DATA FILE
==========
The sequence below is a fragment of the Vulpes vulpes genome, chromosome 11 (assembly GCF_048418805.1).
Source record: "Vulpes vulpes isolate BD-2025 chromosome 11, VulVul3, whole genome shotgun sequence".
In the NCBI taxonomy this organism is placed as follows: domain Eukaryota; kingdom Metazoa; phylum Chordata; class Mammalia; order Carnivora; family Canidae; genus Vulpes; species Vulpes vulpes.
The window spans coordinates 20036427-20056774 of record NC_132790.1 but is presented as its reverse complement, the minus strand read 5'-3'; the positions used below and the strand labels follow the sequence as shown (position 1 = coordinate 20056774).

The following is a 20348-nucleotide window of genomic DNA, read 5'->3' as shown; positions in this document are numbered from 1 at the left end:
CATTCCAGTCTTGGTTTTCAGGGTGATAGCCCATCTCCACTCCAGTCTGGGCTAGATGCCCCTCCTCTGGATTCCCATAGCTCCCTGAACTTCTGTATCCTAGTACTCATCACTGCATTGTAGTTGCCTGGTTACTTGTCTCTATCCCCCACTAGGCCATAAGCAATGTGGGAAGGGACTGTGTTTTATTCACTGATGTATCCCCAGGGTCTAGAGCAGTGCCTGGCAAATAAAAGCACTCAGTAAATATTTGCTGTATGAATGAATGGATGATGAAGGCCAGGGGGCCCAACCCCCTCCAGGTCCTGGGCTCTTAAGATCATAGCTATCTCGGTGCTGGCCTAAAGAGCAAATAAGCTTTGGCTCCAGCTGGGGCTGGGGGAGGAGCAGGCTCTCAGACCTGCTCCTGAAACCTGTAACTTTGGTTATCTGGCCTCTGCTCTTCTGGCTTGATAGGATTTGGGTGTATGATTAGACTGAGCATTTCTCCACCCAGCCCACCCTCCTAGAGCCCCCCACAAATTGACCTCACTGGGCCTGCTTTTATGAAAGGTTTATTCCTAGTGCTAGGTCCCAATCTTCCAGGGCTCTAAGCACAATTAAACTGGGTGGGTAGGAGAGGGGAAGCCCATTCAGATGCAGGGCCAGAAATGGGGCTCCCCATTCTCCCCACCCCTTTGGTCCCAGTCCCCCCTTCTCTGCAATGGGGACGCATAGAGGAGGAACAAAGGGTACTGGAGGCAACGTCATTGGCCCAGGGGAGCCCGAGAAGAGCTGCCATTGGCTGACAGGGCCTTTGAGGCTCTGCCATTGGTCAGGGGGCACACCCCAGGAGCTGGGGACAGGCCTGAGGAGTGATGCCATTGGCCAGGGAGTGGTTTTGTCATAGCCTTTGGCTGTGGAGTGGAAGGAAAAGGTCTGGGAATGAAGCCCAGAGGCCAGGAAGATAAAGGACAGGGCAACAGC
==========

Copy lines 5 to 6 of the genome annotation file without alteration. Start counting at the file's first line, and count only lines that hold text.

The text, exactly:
The following is a 20348-nucleotide window of genomic DNA, read 5'->3' as shown; positions in this document are numbered from 1 at the left end:
CATTCCAGTCTTGGTTTTCAGGGTGATAGCCCATCTCCACTCCAGTCTGGGCTAGATGCCCCTCCTCTGGATTCCCATAGCTCCCTGAACTTCTGTATCCTAGTACTCATCACTGCATTGTAGTTGCCTGGTTACTTGTCTCTATCCCCCACTAGGCCATAAGCAATGTGGGAAGGGACTGTGTTTTATTCACTGATGTATCCCCAGGGTCTAGAGCAGTGCCTGGCAAATAAAAGCACTCAGTAAATATTTGCTGTATGAATGAATGGATGATGAAGGCCAGGGGGCCCAACCCCCTCCAGGTCCTGGGCTCTTAAGATCATAGCTATCTCGGTGCTGGCCTAAAGAGCAAATAAGCTTTGGCTCCAGCTGGGGCTGGGGGAGGAGCAGGCTCTCAGACCTGCTCCTGAAACCTGTAACTTTGGTTATCTGGCCTCTGCTCTTCTGGCTTGATAGGATTTGGGTGTATGATTAGACTGAGCATTTCTCCACCCAGCCCACCCTCCTAGAGCCCCCCACAAATTGACCTCACTGGGCCTGCTTTTATGAAAGGTTTATTCCTAGTGCTAGGTCCCAATCTTCCAGGGCTCTAAGCACAATTAAACTGGGTGGGTAGGAGAGGGGAAGCCCATTCAGATGCAGGGCCAGAAATGGGGCTCCCCATTCTCCCCACCCCTTTGGTCCCAGTCCCCCCTTCTCTGCAATGGGGACGCATAGAGGAGGAACAAAGGGTACTGGAGGCAACGTCATTGGCCCAGGGGAGCCCGAGAAGAGCTGCCATTGGCTGACAGGGCCTTTGAGGCTCTGCCATTGGTCAGGGGGCACACCCCAGGAGCTGGGGACAGGCCTGAGGAGTGATGCCATTGGCCAGGGAGTGGTTTTGTCATAGCCTTTGGCTGTGGAGTGGAAGGAAAAGGTCTGGGAATGAAGCCCAGAGGCCAGGAAGATAAAGGACAGGGCAACAGC